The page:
Suburban Nature
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Her Name isn't Clementine?

Song reviewed by:

I had no inkling of who Sarah Jaffe was when I clicked on a link to ‘Clementine’ (it was a recommended video on my Youtube account), enticed by the unusual song title and the accompanying image (a girl with fiery red hair blowing into her face, standing on a dock).


The opening beats and guitar strings hummed, quickly establishing the track’s folk, roots rock and indie pop influences. There are some tracks that slowly grow on you, and some that arrest you immediately. In this case, I was instantly attentive once Sarah’s started singing. It’s not only her voice – which Paste Magazine describes as “powerful but restrained like deep water behind the dam” – but also her lyricism that drew me in and kept me listening:


‘50 states

50 lines

50 crying all the time's

50 boys

50 lies

50 I'm gonna change my mind's

I changed my mind

I changed my mind

Now I feel indifferent’


‘Clementine’ seems to be charting the emotional landscape of heartbreak, with Sarah opening references to ‘boys’, ‘crying’ and ‘lines’ (taken out of context, this might seem like lyrics to a Taylor Swift or Adele song). There is lyrical ambiguity, however, with the combination of the slow, drawn out revelation (the music dies down here) ‘I wish I was a little more delicate’, followed by the musical build-up accompanying the anguished and determined declaration ‘I wish my/ I wish my/ I wish my/ I wish my/ I wish my name was Clementine’.


And what’s in the name? This confounded me for a while, but my initial intuition that ‘Clementine’ was somehow synonymous with ‘being more delicate’ seems to be right. Trusty Wikipedia reveals that clementines are very similar to mandarin oranges, are ‘almost always seedless’, are easier to peel and are sweeter and less acidic than your typical orange. Perhaps I’m reading too much into the diction of the song here, but it appears that the lyrics reveal the female speaker’s anguished (and perhaps self-conflicting) desire to be more traditionally and stereotypically feminine. It is worth noting that it’s the speaker who seems to have deserted the relationship(s): ‘I changed my mind/ Now I feel indifferent’ and decided that it is now unequivocally time to move on and let go of the past: ‘All that time/ Wasted’.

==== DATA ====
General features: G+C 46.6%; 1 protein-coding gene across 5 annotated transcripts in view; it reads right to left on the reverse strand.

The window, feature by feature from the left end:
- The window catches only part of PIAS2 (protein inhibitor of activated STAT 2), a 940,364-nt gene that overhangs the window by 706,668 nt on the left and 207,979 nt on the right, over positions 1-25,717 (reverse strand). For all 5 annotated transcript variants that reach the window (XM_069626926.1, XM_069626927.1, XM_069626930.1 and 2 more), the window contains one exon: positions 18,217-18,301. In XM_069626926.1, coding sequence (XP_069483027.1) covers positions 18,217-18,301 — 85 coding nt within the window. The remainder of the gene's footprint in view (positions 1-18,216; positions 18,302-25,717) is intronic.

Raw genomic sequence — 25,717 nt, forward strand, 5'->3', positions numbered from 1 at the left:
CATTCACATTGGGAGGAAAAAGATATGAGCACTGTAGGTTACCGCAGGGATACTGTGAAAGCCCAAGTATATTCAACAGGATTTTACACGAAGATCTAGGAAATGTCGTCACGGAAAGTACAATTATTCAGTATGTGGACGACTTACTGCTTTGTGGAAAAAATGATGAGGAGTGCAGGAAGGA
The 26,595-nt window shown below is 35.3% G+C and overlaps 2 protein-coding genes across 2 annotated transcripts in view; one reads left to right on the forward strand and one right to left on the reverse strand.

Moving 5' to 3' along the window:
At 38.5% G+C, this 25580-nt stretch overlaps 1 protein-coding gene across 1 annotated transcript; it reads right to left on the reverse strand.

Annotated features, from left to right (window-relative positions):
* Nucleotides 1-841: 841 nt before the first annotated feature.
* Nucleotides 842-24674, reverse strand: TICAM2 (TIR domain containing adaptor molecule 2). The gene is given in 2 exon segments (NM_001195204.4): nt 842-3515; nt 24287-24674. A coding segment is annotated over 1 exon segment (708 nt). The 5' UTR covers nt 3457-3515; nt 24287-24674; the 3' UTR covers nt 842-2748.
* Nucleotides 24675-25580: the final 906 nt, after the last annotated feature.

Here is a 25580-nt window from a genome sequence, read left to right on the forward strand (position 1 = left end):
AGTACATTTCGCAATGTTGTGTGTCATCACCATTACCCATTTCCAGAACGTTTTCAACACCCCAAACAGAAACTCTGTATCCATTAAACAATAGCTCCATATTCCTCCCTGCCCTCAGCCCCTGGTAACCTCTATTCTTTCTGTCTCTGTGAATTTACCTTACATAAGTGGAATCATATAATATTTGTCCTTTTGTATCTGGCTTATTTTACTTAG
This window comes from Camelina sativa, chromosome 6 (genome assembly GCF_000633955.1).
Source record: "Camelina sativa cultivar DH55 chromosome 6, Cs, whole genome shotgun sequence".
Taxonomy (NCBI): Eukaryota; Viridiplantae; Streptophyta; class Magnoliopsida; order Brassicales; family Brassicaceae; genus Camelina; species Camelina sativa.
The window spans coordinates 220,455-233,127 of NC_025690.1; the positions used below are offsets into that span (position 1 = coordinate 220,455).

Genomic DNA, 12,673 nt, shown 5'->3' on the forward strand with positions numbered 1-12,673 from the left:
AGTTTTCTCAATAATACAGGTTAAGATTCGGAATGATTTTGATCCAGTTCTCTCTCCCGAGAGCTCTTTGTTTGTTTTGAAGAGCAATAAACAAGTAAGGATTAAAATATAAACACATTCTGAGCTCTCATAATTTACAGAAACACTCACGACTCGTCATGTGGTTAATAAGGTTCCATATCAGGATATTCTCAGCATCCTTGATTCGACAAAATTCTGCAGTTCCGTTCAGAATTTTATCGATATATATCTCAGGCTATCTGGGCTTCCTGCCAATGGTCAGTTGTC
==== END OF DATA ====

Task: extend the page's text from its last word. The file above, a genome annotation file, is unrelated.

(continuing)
The song presents this intriguing combination of emotive soulfulness and a stable (dare I say macho?) sense of self, which makes for a very compelling listening experience. I later found the official music video for the song, which seems to symbolically echo Sarah’s post-separation emotional cleansing and revival. She stands alone in an unusual hooded bright yellow dress on a bright and grassy Texan plain, and five strapping suspender-clad men try to rope her in. Sarah gets dramatically blown far away by the wind, is rescued by the five men and then brought to a river for a baptism ritual by a priest (there’s probably some religious symbolism that I’m not interpreting fully here). The video ends with her face dripping with water and blood (from a nosebleed). Unusual and perplexing, but in a great way.